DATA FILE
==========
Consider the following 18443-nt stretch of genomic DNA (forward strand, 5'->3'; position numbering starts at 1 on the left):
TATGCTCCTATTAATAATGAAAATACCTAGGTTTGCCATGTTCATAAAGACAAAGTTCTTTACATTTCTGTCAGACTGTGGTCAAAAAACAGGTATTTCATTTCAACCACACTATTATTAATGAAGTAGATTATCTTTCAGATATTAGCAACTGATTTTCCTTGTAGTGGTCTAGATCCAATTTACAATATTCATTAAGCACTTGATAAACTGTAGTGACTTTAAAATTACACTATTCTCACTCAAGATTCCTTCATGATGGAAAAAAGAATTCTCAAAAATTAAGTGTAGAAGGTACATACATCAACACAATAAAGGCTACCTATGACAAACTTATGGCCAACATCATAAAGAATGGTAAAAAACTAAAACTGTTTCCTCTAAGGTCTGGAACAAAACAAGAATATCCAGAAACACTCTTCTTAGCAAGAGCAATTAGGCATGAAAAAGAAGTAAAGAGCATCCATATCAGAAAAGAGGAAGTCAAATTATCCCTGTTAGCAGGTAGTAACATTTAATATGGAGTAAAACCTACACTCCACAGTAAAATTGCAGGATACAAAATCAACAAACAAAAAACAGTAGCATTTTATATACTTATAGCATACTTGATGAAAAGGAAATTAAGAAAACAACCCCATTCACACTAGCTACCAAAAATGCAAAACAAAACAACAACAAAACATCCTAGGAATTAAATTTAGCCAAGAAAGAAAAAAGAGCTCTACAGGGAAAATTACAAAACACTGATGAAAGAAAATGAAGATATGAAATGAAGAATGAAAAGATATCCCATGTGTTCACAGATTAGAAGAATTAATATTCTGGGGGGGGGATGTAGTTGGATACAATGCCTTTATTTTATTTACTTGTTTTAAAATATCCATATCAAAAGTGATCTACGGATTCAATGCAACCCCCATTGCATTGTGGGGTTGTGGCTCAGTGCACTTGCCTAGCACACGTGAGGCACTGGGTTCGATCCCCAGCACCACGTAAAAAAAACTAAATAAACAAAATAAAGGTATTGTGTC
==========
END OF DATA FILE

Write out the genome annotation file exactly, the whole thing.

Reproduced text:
Consider the following 18443-nt stretch of genomic DNA (forward strand, 5'->3'; position numbering starts at 1 on the left):
TATGCTCCTATTAATAATGAAAATACCTAGGTTTGCCATGTTCATAAAGACAAAGTTCTTTACATTTCTGTCAGACTGTGGTCAAAAAACAGGTATTTCATTTCAACCACACTATTATTAATGAAGTAGATTATCTTTCAGATATTAGCAACTGATTTTCCTTGTAGTGGTCTAGATCCAATTTACAATATTCATTAAGCACTTGATAAACTGTAGTGACTTTAAAATTACACTATTCTCACTCAAGATTCCTTCATGATGGAAAAAAGAATTCTCAAAAATTAAGTGTAGAAGGTACATACATCAACACAATAAAGGCTACCTATGACAAACTTATGGCCAACATCATAAAGAATGGTAAAAAACTAAAACTGTTTCCTCTAAGGTCTGGAACAAAACAAGAATATCCAGAAACACTCTTCTTAGCAAGAGCAATTAGGCATGAAAAAGAAGTAAAGAGCATCCATATCAGAAAAGAGGAAGTCAAATTATCCCTGTTAGCAGGTAGTAACATTTAATATGGAGTAAAACCTACACTCCACAGTAAAATTGCAGGATACAAAATCAACAAACAAAAAACAGTAGCATTTTATATACTTATAGCATACTTGATGAAAAGGAAATTAAGAAAACAACCCCATTCACACTAGCTACCAAAAATGCAAAACAAAACAACAACAAAACATCCTAGGAATTAAATTTAGCCAAGAAAGAAAAAAGAGCTCTACAGGGAAAATTACAAAACACTGATGAAAGAAAATGAAGATATGAAATGAAGAATGAAAAGATATCCCATGTGTTCACAGATTAGAAGAATTAATATTCTGGGGGGGGGATGTAGTTGGATACAATGCCTTTATTTTATTTACTTGTTTTAAAATATCCATATCAAAAGTGATCTACGGATTCAATGCAACCCCCATTGCATTGTGGGGTTGTGGCTCAGTGCACTTGCCTAGCACACGTGAGGCACTGGGTTCGATCCCCAGCACCACGTAAAAAAAACTAAATAAACAAAATAAAGGTATTGTGTC